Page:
I want to implement SSR in my React Meteor app. The Meteor docs are pretty basic in this respect:
I can imagine that things are not as easy if you have to consider accounts / login and other stuff like i18n. So I looked for tutorials on YouTube, but most of them are pretty old. Same goes for SSR related topics here on Discourse.
Does anyone know good tutorial websites or videos that are more up-to-date?
SSR is a extensive topic.
Do you have a list of goals you want to accomplish in the server?
Thanks for your response.
My goal is pretty simple: I want to improve the loading times of the landing pages our customers can set-up on our platform.
Here’s an example: Linkin Park METEORA|20 Hunt
The Lighthouse performance of this page is pretty poor (55 on Desktop, 28 on Mobile). I definitely have to improve this.
I already achieved a couple of optimizations, e.g. by facading the YouTube videos. And I tried to get the JS bundle down with Loadable Components. But still, the performance is not good.
So I was hoping that SSR would give me a good performance boost on first load.
Hey @waldgeist, have you tried using
No, I haven’t. Thanks a lot for the hint. Totally forgot about it.
I have now integrated the SSR community package. Yet I ran into an error on the server console:
Error running template: undefined
Since the error message is pretty “undefined”, I have no clue where this error might come from?
In general, it seems as if the SSR kicks in, since I had to fix quite a number of issues in my components (referencing Session and window, which are not available on server-side) to even get that far.
I am also wondering if the
index.html has to be available to the server as well? This is not documented in the docs.
I’m using a quite complex app and routing setup, including ConnectedRouter (redux), i18n and another of other contexts. Maybe this is causing the issue?
Ok, I debugged the server and got it working. The reason was that the
router part of the redux store was missing on server-side.
Still, I am having an issue, or rather a general question on SSR: If I load up my app with SSR enabled, it first shows the page for users who are not logged in. Then, after hydrating, the actual logged in page appears, but not with the right styles.
Is there even a way to server-render pages where the user is already logged in?! If could understand if this is not possible, but in this case, the whole SSR thing would be useless in my case.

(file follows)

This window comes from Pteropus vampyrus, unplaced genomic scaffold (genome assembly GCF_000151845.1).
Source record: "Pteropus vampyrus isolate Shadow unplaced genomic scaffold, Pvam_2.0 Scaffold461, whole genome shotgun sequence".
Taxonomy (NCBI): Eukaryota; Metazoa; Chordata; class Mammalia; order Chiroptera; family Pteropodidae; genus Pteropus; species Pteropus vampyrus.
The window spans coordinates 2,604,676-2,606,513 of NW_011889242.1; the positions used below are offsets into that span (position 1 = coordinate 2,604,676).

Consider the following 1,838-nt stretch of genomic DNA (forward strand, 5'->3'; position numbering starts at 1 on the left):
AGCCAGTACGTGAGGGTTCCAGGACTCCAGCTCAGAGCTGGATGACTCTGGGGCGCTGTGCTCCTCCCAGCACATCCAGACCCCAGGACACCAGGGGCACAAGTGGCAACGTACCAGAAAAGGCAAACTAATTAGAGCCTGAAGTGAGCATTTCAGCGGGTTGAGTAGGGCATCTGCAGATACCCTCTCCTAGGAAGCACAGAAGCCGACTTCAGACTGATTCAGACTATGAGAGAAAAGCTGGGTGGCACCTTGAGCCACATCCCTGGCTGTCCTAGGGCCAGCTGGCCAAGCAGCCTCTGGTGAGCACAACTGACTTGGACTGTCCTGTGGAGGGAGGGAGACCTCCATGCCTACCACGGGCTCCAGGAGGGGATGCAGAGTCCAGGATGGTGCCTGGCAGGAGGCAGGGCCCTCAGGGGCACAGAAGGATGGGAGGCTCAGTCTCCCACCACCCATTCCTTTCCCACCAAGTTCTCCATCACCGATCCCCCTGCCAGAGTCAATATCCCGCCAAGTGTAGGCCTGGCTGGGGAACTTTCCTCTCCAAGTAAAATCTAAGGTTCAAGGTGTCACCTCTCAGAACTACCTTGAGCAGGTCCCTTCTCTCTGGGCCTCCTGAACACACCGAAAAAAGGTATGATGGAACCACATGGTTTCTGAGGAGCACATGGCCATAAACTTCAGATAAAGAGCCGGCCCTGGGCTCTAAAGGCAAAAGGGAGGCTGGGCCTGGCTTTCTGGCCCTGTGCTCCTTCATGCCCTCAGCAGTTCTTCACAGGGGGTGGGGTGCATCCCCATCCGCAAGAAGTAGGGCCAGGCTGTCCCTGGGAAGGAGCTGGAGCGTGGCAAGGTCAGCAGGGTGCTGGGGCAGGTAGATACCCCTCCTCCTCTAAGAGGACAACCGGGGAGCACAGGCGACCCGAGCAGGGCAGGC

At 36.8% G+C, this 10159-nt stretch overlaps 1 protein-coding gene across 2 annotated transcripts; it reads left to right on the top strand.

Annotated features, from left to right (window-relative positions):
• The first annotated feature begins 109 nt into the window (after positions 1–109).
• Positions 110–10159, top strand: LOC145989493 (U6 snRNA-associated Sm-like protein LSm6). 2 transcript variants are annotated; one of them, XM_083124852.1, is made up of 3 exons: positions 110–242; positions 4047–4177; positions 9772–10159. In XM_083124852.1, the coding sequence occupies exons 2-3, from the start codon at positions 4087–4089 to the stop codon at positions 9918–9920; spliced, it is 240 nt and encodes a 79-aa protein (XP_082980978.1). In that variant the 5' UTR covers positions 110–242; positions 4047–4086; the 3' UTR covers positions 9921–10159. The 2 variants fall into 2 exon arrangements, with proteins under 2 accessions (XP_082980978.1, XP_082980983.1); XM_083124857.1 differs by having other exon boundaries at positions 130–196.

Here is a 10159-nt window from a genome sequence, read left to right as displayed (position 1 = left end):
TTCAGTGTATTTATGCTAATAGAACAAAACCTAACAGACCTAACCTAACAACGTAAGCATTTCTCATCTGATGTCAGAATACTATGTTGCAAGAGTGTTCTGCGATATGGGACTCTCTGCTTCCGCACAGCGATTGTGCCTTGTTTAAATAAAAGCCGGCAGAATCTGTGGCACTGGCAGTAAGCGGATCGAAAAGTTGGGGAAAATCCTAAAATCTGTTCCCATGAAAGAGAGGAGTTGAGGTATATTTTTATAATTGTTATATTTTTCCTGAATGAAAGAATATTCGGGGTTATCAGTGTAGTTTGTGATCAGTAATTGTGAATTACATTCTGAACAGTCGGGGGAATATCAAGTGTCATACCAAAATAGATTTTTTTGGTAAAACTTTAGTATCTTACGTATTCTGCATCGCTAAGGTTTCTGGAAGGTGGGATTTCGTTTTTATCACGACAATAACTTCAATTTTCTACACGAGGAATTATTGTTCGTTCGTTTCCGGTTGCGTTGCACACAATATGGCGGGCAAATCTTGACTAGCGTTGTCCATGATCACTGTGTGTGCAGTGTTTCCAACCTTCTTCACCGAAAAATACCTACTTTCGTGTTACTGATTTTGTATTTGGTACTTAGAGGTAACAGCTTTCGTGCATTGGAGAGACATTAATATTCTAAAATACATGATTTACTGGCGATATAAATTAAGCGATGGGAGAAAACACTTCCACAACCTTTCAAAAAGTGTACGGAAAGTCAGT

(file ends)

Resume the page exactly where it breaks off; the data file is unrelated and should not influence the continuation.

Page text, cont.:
In addition to that, the problem is even a bit broader. There are pages that would work without login, yet for them the server renders the root page and after a while the actual route page.
If I log the
pathname property of
router, it shows
/ instead of the actual route on server-side.
Edit: This error seems to be coming from
ConnectedRouter. If I keep it out of the routing stack, it works.
Before proceeding, answer these questions first:
- What is your goal for SSR?
- Why do you need to implement SSR for logged-in users?
Implementing SSR for logged-in users has some disadvantages:
- Depending on the data you display for a logged-in user, it might not be possible to cache the page for each user
- That will add a lot of processing server-side for initial pages for each user
If you are just after a high lighthouse score (which means good SEO), then you do not need to do SSR for logged-in users
Yep, I came to the conclusion that SSR for logged-in users is too much. However, I also came to the conclusionthat SSR won’t work in my case anyways. After implementing it, the Lighthouse score was pretty much the same, so no real gain.
I just checked your sample page above. For a guest user, SSR would help the initial experience. Your initial loading is on the slower-side of the fence.
SSR can give users something to do something quickly (and therefore perception of speed). But it doesn’t speed up the actual loading of the app which seems like your bigger concern
Thanks. I have a version here that uses SSR for that page, but the Lighthouse results are still disappointing. And if I consider all the changes to make it happen (and still having problems with the routes working correctly), it didn’t seem to be worth it.